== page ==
Prenatal developement stages
1)the embryo grows and develops rapidly at 40 days
2) five days later the inch long embryp's proportions have begun to change
3)by the end of the second month when the fetal period begins, facial features, hands, and feet have formed.
4) as the fetus enters the fourth month, it 3 ounces could fit in the palm of your hand
Paget's theory
piaget believes that children construct their understandings from interactions witht he world. he developed a systems of stages in which children grow up in.
Sensorimotor
Experiencing the world though senses and actions.
-object permanence
-stranger anxiety
-birth - 2 years
preoperational
representing things with words and images; using intuitive rather than logical reasoning
-pretend play
-egocentrism
- 2- 6 or 7 years
concrete operational
thinking logically about concrete events; grasping concrete analogies and performing arithmetical operations
-conservation
-mathematical transformations
-7-11 years
formal operational
abstract reasoning
-abstract logic
-potential for mature moral reasoning
schemas
a concept or framework that organizes and interprets information
assimilation
interpreting one's new experience in terms of one's existing schemas
accommodation
adapting one's current understandings (schemas) to incorporate new information
object permanence
the awareness that things continue to exist even when not perceived
conservation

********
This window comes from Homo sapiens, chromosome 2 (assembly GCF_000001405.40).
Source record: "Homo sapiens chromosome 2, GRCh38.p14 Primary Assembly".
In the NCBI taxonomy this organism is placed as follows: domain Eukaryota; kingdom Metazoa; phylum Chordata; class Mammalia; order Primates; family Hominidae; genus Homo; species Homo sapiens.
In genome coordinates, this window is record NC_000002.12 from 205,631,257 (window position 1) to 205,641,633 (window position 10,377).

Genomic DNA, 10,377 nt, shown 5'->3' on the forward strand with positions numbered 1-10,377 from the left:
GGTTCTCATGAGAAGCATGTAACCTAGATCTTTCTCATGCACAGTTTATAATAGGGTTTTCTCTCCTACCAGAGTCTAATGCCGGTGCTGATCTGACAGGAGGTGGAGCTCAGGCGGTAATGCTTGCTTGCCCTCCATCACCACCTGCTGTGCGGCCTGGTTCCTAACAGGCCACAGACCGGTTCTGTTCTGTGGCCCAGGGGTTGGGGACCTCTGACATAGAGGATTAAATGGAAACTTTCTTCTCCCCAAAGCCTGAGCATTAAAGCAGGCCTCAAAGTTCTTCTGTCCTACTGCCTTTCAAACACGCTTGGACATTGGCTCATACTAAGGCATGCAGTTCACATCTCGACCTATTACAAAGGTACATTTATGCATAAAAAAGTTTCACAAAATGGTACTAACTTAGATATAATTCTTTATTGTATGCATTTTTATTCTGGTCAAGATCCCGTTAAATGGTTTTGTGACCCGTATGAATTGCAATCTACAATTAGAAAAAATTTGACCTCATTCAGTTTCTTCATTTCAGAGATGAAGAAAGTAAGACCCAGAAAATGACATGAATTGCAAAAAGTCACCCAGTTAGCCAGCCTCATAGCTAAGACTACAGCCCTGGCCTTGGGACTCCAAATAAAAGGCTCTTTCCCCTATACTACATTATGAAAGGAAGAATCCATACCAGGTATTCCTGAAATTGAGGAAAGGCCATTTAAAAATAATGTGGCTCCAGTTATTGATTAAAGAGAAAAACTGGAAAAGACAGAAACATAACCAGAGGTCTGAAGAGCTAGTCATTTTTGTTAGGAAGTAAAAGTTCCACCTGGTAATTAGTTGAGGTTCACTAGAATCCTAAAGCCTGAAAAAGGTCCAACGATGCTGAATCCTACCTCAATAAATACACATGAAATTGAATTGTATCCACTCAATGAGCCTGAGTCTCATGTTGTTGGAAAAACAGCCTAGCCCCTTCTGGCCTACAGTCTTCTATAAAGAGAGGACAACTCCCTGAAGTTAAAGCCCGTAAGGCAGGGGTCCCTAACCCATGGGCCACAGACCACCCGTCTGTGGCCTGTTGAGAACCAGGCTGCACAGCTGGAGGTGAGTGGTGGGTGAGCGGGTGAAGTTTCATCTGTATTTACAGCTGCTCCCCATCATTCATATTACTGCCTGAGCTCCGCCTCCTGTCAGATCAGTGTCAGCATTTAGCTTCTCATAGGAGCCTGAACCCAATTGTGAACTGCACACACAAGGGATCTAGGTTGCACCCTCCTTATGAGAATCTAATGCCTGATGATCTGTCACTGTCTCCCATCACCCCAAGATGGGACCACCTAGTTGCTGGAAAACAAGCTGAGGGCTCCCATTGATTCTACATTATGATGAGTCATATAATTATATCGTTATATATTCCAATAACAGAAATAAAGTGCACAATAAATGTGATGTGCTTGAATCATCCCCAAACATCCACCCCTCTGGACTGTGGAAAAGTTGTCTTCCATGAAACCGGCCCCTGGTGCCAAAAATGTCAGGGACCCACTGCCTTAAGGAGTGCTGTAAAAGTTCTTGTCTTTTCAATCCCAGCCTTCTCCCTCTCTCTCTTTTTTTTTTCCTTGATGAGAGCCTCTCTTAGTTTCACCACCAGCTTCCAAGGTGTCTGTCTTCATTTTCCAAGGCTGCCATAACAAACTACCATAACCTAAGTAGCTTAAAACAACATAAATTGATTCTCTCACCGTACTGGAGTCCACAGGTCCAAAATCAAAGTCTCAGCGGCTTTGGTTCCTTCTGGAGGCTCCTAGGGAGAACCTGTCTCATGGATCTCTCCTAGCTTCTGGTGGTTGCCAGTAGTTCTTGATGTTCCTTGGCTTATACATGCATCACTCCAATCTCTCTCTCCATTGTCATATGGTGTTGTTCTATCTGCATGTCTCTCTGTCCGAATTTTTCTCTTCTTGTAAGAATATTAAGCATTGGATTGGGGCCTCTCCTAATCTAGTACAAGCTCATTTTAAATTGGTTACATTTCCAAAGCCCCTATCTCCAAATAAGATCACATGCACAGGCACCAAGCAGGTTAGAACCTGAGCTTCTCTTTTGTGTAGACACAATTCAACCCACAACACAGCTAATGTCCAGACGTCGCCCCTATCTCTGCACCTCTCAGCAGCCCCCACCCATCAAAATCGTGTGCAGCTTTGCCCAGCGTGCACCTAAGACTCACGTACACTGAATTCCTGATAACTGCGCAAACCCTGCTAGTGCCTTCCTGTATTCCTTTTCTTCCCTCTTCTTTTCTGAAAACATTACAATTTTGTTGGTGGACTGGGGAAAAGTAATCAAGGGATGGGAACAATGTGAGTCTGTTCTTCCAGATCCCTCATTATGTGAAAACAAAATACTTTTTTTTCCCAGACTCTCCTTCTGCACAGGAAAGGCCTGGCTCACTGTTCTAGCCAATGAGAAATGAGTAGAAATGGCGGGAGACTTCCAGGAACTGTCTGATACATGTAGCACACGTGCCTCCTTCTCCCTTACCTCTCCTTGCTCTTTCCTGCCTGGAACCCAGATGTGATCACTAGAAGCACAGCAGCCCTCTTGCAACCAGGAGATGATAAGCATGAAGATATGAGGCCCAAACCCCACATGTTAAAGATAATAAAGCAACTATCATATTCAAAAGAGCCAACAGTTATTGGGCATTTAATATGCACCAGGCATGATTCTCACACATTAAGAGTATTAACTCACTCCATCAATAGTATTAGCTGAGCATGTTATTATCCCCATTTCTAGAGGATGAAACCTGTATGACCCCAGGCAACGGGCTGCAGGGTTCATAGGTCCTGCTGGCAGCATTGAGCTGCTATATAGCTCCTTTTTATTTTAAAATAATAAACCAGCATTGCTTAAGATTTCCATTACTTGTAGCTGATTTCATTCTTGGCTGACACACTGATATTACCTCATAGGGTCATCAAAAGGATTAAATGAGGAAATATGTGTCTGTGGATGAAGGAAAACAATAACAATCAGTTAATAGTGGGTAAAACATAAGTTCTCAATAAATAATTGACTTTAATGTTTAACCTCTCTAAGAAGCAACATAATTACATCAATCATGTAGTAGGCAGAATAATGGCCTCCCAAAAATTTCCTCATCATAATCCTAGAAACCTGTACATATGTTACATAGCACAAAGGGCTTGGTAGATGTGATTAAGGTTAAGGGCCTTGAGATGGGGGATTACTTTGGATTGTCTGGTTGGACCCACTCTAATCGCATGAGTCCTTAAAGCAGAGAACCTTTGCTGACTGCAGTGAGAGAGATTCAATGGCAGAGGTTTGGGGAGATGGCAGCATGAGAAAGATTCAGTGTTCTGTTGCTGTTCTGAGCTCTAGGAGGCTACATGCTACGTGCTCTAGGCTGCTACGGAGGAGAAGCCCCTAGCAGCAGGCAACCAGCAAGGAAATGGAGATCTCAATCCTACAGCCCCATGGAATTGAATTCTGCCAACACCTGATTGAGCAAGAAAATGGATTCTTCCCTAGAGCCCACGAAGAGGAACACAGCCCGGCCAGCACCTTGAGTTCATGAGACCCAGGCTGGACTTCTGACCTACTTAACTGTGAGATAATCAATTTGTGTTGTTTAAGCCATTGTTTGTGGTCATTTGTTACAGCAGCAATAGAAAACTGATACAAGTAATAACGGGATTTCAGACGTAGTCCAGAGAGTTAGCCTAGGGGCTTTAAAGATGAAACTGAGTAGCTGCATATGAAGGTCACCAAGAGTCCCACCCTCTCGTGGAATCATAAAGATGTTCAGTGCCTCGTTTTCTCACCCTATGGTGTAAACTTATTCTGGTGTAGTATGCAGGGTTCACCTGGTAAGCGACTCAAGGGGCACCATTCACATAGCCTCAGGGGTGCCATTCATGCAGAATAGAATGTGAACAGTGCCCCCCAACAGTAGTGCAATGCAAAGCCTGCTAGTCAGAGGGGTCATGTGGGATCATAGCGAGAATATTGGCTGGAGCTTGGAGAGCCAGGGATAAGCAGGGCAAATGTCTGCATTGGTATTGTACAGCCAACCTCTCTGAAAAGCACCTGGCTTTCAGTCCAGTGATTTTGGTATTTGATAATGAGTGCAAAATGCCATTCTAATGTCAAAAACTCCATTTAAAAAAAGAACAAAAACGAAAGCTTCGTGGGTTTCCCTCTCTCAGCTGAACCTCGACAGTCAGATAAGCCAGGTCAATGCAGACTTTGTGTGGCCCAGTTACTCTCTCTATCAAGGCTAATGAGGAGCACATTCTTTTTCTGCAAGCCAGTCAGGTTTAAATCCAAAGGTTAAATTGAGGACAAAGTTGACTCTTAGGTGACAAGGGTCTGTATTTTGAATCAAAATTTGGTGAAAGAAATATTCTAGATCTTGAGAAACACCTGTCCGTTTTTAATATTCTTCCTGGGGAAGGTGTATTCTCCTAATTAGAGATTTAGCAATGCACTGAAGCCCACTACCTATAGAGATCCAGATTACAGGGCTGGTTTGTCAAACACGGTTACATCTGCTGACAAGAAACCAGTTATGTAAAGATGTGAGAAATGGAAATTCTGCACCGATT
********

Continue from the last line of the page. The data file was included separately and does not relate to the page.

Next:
the principle that properties such as mass, volume and number remain the same despite changes int eh forms of objects
egocentrism
in the pre-operational stage. It is the child's inability to grasp someone else's point of view
authoritarian
parents impose rules and expect obedience
permissive
parents let the kids get what they want have few demands and rarely punish
authoritative
parents are both demanding and responsive. they exert control not only by setting rules and enforcing them but also explain why and are willing to compromise
adolescence
the transition period from childhood to adulthood, extending from puberty to independence
puberty
the period of sexual maturation during which a person becomes capable of reproducing
primary sex characteristics
the body structures (ovaries, testes, and external genitalia) that make reproduction possible
secondary sex characteristics
non reproductive sexual characteristics such as female breasts and hips, male voice quality, and body hair.
crystalized intelligence
one's accumulated acknowledge and verbal skills; tends fo increase with age
fluid intelligence
one's ability to reason speedily and abstractly; tends to decrease during late adulthood